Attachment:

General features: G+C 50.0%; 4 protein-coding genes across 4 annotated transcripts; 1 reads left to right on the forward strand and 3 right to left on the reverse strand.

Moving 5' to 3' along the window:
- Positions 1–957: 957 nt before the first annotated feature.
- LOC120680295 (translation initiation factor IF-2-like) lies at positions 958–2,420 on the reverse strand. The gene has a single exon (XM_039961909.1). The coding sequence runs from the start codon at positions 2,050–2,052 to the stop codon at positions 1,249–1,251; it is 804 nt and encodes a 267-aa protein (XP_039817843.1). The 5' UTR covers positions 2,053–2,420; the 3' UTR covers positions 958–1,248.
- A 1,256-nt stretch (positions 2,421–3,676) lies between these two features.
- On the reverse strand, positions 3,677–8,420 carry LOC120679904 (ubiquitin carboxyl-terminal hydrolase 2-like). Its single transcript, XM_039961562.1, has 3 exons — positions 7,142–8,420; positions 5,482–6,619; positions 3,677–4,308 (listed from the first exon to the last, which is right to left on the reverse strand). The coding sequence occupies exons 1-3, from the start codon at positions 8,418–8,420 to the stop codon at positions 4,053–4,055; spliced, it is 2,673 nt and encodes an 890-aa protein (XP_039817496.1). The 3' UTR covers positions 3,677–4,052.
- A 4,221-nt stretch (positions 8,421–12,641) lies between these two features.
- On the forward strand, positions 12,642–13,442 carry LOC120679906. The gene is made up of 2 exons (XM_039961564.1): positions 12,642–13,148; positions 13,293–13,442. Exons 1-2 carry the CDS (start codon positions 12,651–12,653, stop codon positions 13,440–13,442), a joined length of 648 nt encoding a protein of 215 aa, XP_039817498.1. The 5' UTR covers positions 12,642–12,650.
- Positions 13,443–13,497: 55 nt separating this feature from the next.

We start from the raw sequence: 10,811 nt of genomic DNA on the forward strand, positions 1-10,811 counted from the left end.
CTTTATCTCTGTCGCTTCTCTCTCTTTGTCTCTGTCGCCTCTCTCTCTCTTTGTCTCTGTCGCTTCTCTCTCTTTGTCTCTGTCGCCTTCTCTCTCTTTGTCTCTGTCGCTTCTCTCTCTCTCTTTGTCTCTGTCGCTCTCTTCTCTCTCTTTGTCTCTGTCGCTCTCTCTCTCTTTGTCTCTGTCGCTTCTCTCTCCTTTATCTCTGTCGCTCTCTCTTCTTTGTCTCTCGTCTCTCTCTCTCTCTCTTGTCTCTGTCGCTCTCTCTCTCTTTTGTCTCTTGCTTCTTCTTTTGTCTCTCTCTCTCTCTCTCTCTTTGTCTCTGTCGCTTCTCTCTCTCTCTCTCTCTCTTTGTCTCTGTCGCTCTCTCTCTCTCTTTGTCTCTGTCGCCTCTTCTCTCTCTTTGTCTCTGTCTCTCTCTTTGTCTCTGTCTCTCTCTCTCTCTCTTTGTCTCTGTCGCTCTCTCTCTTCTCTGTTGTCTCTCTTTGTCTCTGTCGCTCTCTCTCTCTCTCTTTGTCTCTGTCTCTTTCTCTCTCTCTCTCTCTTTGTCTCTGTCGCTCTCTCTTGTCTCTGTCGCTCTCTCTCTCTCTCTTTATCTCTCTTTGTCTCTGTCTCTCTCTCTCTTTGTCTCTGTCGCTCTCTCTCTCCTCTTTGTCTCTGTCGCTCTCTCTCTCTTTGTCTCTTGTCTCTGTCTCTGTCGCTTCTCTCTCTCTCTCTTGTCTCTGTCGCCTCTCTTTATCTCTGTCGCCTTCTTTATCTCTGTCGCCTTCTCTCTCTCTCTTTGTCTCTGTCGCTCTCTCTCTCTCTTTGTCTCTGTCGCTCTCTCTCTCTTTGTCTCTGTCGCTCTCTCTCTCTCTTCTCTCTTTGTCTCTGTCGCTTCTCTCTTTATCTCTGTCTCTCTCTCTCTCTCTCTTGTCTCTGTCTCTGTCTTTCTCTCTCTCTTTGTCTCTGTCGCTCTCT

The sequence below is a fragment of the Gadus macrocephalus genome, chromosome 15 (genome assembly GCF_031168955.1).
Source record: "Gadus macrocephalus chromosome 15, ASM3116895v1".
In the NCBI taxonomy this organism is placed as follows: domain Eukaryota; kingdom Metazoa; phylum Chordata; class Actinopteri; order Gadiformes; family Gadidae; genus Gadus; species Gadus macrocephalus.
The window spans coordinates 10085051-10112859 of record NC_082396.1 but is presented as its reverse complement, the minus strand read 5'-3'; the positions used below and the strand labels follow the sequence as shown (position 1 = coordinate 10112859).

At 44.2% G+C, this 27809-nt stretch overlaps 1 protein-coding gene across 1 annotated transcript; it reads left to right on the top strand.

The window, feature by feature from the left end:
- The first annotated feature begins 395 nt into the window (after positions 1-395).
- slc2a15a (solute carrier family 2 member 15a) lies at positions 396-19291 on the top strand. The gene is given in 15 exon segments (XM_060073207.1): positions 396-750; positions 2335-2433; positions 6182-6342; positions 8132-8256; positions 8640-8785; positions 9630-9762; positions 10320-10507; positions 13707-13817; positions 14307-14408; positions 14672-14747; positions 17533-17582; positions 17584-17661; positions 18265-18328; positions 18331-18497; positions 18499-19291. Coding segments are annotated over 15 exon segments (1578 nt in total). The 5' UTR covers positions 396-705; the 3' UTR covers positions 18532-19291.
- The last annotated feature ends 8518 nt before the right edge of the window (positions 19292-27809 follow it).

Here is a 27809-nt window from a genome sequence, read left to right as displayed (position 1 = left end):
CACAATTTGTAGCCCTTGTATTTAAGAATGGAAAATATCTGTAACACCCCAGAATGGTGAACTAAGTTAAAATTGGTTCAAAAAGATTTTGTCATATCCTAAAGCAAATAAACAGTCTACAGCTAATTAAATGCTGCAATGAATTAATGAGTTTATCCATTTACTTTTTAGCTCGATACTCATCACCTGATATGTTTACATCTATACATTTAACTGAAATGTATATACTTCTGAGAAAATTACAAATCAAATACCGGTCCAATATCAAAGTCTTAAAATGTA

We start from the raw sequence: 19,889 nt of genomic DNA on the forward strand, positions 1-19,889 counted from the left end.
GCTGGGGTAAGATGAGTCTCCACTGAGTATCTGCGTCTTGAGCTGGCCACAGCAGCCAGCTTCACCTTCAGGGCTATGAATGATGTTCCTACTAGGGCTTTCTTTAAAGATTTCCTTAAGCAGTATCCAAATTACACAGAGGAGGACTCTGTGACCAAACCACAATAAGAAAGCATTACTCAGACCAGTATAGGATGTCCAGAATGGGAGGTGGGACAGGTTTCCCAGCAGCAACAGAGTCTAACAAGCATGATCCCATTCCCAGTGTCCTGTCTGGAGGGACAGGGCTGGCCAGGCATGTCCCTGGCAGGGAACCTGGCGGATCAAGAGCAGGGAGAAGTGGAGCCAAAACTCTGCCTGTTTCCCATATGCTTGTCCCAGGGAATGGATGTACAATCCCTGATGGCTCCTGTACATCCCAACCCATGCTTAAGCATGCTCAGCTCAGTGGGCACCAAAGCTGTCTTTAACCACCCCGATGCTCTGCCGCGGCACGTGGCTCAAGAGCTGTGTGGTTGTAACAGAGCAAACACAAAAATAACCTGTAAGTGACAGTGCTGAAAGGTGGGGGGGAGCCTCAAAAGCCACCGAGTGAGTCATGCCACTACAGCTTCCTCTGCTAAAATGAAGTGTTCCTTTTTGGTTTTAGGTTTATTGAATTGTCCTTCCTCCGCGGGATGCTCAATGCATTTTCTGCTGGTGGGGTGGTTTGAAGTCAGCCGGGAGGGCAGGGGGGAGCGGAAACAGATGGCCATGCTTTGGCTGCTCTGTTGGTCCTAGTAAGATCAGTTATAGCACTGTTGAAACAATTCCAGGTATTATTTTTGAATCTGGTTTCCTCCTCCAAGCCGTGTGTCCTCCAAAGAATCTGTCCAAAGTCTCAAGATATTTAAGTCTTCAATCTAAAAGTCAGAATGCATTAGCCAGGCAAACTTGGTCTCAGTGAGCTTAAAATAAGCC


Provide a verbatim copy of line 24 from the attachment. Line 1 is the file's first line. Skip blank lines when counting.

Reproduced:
GCTGGGGTAAGATGAGTCTCCACTGAGTATCTGCGTCTTGAGCTGGCCACAGCAGCCAGCTTCACCTTCAGGGCTATGAATGATGTTCCTACTAGGGCTTTCTTTAAAGATTTCCTTAAGCAGTATCCAAATTACACAGAGGAGGACTCTGTGACCAAACCACAATAAGAAAGCATTACTCAGACCAGTATAGGATGTCCAGAATGGGAGGTGGGACAGGTTTCCCAGCAGCAACAGAGTCTAACAAGCATGATCCCATTCCCAGTGTCCTGTCTGGAGGGACAGGGCTGGCCAGGCATGTCCCTGGCAGGGAACCTGGCGGATCAAGAGCAGGGAGAAGTGGAGCCAAAACTCTGCCTGTTTCCCATATGCTTGTCCCAGGGAATGGATGTACAATCCCTGATGGCTCCTGTACATCCCAACCCATGCTTAAGCATGCTCAGCTCAGTGGGCACCAAAGCTGTCTTTAACCACCCCGATGCTCTGCCGCGGCACGTGGCTCAAGAGCTGTGTGGTTGTAACAGAGCAAACACAAAAATAACCTGTAAGTGACAGTGCTGAAAGGTGGGGGGGAGCCTCAAAAGCCACCGAGTGAGTCATGCCACTACAGCTTCCTCTGCTAAAATGAAGTGTTCCTTTTTGGTTTTAGGTTTATTGAATTGTCCTTCCTCCGCGGGATGCTCAATGCATTTTCTGCTGGTGGGGTGGTTTGAAGTCAGCCGGGAGGGCAGGGGGGAGCGGAAACAGATGGCCATGCTTTGGCTGCTCTGTTGGTCCTAGTAAGATCAGTTATAGCACTGTTGAAACAATTCCAGGTATTATTTTTGAATCTGGTTTCCTCCTCCAAGCCGTGTGTCCTCCAAAGAATCTGTCCAAAGTCTCAAGATATTTAAGTCTTCAATCTAAAAGTCAGAATGCATTAGCCAGGCAAACTTGGTCTCAGTGAGCTTAAAATAAGCC